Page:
I love this in part because I am proud that I translated it from the French, which, in turn, was translated from the Czech. But I love it even more because it has saved me so much trouble. In the past when I encountered some outlandish inanity--often about taxes--I would sit down at my keyboard and write an answer. I am still tempted to do that, but since I encountered that quotation, I have resisted.
You may ask: How will I know if he is a madman? The answer is: Don't worry, you'll know. And if you are in doubt, assume he is mad and leave the refutation to others. You have plenty to do in the world without having to worry about debating people who may be mad.
Never waste any time you can spend sleeping.
--Professor Frank H. Knight, in class at the University of Chicago, 1936
Clear enough, aside from these questions: What qualifies as wasting time, and what should you do if you can't sleep? I recently encountered a somewhat different quotation from the poet Baudelaire:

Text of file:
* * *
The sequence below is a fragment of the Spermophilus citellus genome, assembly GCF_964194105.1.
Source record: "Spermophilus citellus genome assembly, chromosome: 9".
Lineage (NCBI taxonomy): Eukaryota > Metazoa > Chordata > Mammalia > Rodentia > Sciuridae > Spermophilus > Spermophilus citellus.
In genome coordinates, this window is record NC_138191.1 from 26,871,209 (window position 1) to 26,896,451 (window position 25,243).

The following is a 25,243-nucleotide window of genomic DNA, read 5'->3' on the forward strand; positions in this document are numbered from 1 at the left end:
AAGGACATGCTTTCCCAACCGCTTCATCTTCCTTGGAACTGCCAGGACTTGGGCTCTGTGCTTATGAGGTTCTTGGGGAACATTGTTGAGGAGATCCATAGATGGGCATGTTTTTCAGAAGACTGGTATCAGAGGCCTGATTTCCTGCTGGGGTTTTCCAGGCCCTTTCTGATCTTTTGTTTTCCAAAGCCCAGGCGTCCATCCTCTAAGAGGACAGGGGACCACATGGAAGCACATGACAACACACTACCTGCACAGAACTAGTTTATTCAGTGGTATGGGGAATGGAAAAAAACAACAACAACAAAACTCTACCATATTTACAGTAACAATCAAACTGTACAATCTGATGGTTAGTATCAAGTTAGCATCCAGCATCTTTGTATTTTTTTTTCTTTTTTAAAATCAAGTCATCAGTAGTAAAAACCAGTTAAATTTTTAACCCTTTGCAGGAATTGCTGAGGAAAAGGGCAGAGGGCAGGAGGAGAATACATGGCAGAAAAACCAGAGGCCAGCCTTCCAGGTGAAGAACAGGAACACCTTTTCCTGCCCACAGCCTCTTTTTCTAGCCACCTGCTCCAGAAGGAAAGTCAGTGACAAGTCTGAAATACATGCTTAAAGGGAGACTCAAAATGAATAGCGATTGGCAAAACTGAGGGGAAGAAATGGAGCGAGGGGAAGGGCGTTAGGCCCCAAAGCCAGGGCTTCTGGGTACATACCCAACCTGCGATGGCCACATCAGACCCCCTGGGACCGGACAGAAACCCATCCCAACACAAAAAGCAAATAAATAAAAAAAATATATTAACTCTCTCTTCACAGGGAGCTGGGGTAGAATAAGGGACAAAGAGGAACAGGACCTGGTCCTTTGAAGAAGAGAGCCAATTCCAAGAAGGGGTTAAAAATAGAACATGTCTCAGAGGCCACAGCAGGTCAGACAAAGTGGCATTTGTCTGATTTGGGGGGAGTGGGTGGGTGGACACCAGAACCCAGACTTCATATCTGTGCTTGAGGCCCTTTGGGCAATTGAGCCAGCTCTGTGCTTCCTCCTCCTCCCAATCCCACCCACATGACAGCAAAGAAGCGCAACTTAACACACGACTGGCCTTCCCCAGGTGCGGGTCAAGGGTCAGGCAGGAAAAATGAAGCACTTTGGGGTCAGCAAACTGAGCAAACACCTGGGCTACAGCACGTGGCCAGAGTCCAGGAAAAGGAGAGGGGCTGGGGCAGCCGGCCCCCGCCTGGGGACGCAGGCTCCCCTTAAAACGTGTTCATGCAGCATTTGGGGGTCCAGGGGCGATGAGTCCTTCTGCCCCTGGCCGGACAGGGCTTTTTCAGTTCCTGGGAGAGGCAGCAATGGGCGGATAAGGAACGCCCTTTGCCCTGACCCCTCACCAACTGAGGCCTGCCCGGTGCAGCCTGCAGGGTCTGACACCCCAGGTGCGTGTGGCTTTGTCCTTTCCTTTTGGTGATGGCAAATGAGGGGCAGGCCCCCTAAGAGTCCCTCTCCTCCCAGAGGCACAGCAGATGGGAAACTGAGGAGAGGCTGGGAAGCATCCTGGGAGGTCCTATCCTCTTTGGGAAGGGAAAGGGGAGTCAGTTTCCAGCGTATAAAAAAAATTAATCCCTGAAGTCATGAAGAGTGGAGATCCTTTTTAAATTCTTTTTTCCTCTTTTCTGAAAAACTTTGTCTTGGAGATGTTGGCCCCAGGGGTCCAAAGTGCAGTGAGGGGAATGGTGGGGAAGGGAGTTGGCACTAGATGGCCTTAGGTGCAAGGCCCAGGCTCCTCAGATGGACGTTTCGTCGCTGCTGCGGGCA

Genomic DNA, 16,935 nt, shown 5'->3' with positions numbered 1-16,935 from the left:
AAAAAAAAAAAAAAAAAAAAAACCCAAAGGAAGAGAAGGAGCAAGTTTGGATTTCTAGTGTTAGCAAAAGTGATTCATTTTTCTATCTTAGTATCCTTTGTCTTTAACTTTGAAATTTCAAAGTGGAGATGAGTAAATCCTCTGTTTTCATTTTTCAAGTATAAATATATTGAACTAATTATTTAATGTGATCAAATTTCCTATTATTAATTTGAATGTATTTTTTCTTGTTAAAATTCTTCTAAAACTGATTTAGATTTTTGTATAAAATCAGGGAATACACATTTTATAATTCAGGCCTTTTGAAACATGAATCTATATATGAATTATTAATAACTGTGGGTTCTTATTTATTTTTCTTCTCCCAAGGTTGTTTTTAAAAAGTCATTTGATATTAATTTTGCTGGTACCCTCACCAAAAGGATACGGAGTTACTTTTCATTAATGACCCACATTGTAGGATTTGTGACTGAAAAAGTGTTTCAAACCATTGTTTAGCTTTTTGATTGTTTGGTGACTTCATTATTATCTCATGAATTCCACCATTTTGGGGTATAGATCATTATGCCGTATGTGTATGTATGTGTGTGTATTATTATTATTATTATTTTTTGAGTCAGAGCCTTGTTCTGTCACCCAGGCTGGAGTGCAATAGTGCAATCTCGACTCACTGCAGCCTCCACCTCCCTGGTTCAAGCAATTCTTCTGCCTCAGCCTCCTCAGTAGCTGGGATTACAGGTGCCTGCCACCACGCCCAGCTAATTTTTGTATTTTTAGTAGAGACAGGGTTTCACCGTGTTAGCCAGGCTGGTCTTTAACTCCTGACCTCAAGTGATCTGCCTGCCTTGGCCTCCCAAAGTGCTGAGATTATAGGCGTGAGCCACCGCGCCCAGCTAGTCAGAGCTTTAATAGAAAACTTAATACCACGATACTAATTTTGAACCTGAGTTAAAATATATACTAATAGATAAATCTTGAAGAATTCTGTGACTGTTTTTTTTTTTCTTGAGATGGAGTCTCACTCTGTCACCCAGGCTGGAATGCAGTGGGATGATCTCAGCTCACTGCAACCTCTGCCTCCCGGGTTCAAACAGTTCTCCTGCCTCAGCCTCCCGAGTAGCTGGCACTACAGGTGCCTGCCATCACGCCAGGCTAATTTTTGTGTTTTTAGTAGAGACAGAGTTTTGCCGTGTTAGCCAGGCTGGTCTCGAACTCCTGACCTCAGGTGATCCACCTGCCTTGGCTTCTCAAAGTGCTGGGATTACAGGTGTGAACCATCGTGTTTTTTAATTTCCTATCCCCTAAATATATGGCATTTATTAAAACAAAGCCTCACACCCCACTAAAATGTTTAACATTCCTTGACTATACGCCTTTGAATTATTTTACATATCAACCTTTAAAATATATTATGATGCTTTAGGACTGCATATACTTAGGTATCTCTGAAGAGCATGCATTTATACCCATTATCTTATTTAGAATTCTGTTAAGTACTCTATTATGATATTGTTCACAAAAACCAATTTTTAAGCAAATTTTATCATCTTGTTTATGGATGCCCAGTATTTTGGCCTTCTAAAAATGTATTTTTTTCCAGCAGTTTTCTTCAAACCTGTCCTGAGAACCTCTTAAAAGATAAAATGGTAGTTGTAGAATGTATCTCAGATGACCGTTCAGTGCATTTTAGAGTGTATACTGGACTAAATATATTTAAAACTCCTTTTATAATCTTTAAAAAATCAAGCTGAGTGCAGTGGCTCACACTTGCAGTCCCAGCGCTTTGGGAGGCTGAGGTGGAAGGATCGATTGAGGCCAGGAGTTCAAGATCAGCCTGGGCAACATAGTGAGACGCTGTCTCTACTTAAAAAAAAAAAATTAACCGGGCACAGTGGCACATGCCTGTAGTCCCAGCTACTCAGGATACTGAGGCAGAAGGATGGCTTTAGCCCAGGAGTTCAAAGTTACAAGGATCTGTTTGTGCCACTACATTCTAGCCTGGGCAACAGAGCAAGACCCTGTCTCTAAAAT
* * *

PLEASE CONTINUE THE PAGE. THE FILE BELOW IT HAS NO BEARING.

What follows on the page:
To kill that particular monster [time] is the most ordinary and legitimate occupation of each person.
It is interesting that Knight should have used the word "waste," which is the gangland term for "kill." Perhaps the reconciliation here is that sleep is the best way of killing time.
Honesty may not be the best policy, but it is worth trying once in a while.
--Richard Nixon, in a meeting, 1970
This may seem the ultimate in cynicism, but the second half of the quotation (about trying honesty once in a while) seems foreign to many politicians, among others.
Surely there is something unlovely, to modern as against medieval minds, about marked inequality of either kind [income or power].
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